Sustainable development goals: Are we on track?

July 23, 2018by

HOW well is the world doing with Agenda 2030 and its 17 Sustainable Development Goals? Not nearly well enough, it appears.

Three years after United Nations member states agreed on the ambitious 15-year programme at a New York summit, a third stocktaking of government efforts has been released: the 2018 SDG Index and Dashboards Report.

Sadly, it shows no country is on track to achieve all goals by 2030. These include ending poverty and hunger, promoting good education, health and well-being, achieving clean water and sanitation as well as affordable and clean energy, and reaching gender equality.

Leaders on the Index — a composite measure of progress across all goals — are Sweden, Denmark, and Finland, and the report notes that even they needed to up their game to reach the targets by 2030.

Germany and France are the only G7 countries among the top 10. The United States ranks 35th; China and the Russian Federation rank 54th and 63rd respectively. Indeed, the report cites the US and Russia as having taken the least action towards implementing the goals.

Detailed two-page profiles of SDG progress on every indicator that makes up the index are provided for all UN member states, along with trend data indication of how fast countries are progressing. Produced by the Bertelsmann Stiftung and the Sustainable Development Solutions Network (SDSN), the report estimates whether a country is likely to achieve a particular SDG based on historic rates of progress.

Overall, progress is slowest on some of the environmental goals. Whereas many high-income countries have almost completely eradicated extreme poverty or hunger, they obtain their lowest scores on such goals as “responsible consumption and production”, “climate action”, or “life below water”. And, low-income countries score significantly lower still as they tend to lack adequate infrastructure and mechanisms to manage key environmental issues. Low-income nations are, however, making significant progress on ending extreme poverty and access to health and education services.

Says SDSN director Jeffrey D. Sachs: “Once again, the Northern European countries come out on top of the SDG index, and the poorest countries come out at the bottom. The implications are clear: The social-market philosophy of a mixed economy that balances the market, social justice and green economy is the route to the SDGs.”

How did Malaysia fare? With a 2018 SDG Index score of 70, Malaysia ranks 55th out of 156 countries, and 2nd within Asean, one rank lower than China but eight ranks higher than Russia.

You can see how we scored on all 17 SDGs in the full report, available at this link: http://bit.ly/2uI6itG, starting on page 288.

As you’ll see, Malaysia continues to make progress against SDG 1 — reducing poverty — which stands today at 0.6 per cent, down from 49 per cent in the 1970s. This remarkable shift started with the New Economic Policy, introduced in 1970 to eradicate poverty and restructure societal imbalance. Each subsequent five-year Malaysia development plan has underscored sustainable economic growth, growth with equitable distribution to all sections of society, access to basic infrastructure and utilities, access to education and healthcare services, and mainstreamed environmental conservation.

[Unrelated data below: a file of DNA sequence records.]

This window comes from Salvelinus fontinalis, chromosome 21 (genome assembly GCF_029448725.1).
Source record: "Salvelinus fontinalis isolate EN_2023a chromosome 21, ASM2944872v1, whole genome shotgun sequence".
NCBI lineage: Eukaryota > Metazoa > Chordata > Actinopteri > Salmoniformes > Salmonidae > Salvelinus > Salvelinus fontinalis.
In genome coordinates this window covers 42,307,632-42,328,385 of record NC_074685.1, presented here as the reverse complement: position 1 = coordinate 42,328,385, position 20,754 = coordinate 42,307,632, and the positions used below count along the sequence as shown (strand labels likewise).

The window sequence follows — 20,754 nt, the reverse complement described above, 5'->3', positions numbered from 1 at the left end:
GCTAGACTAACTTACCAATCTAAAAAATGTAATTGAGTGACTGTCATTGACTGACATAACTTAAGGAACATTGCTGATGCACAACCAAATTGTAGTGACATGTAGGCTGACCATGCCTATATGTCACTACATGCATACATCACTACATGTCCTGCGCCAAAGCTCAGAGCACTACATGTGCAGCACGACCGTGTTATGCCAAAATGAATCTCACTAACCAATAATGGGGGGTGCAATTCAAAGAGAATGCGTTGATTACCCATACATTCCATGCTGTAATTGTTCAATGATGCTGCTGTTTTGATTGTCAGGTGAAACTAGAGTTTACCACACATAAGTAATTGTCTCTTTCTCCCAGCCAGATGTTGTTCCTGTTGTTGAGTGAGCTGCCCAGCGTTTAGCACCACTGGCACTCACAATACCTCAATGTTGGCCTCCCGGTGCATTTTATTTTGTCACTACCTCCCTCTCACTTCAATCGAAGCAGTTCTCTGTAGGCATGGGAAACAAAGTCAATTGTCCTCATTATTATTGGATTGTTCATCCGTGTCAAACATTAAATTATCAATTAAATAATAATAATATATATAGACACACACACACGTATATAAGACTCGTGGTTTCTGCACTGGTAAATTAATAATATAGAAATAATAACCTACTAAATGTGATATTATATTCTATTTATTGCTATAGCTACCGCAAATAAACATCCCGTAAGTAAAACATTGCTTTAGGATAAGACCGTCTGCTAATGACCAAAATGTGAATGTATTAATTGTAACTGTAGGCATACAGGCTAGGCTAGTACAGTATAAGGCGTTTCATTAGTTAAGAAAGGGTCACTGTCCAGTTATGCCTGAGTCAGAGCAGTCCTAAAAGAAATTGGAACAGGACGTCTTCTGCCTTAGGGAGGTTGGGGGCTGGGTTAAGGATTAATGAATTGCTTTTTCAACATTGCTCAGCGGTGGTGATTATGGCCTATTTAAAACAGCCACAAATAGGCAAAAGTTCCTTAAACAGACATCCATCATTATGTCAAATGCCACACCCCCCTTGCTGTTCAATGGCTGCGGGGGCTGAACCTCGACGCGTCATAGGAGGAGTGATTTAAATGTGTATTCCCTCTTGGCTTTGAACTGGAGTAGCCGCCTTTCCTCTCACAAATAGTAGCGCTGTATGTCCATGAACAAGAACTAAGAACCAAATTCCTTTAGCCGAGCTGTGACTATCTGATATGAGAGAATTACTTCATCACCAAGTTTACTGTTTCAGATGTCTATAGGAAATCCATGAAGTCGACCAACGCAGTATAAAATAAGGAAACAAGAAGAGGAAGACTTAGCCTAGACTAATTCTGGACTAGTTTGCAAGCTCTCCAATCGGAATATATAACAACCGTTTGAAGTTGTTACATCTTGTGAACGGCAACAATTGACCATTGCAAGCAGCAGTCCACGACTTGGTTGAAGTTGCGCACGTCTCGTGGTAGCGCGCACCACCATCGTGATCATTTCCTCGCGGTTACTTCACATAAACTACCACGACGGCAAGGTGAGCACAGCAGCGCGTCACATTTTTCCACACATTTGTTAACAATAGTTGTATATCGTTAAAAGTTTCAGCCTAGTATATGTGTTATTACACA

Agenda 2030 increases the resolve to pursue the journey on sustainable development more aggressively. Thus, Malaysia has aligned SDG principles with the 11th Malaysia Plan, which will entrench SDGs in all facets of Malaysia’s development. Our achievement already of this high priority goal does great credit to Malaysia.

Likewise, Malaysia is reported as having made inroads in utilising clean energy (SDG 7). This has come about thanks to a legislative framework, policies and implementation strategies designed to reduce dependency on fossil fuels. Despite an upward trend in clean energy, however, a downward trend is reported for Malaysia on climate action (SDG 13).

As the Fourth Industrial Revolution dawns, we have armed ourselves with digital tools and innovative knowledge and technology to ensure economic viability and social security, highly evident in our reported progress against SDG 8 (decent work and economic growth) and 9 (industry, innovation and infrastructure).

The report suggests we have stagnated in critical areas, notably sustainable cities and communities (SDG11). By 2030, the Malaysian population will be 80 per cent urban. We need to both green our cities and make them more efficient, providing high-level services to people with the help of smart communication devices and other high-tech tools. This will drive economic growth through new high technology development investments, jobs and innovation.

Other areas in Malaysia in which stagnation is reported: zero hunger (SDG 2), life on land (SDG 15), and partnerships for the goals (SDG 17).

Dozens of parameters go into the index calculations, and it is helpful to have an outside assessment of our performance on each one at this still-early stage of Agenda 2030. We can only hope that our success improves in Malaysia as we emerge to be a more prosperous high-income country — a milestone foreseen in the not too distant future.

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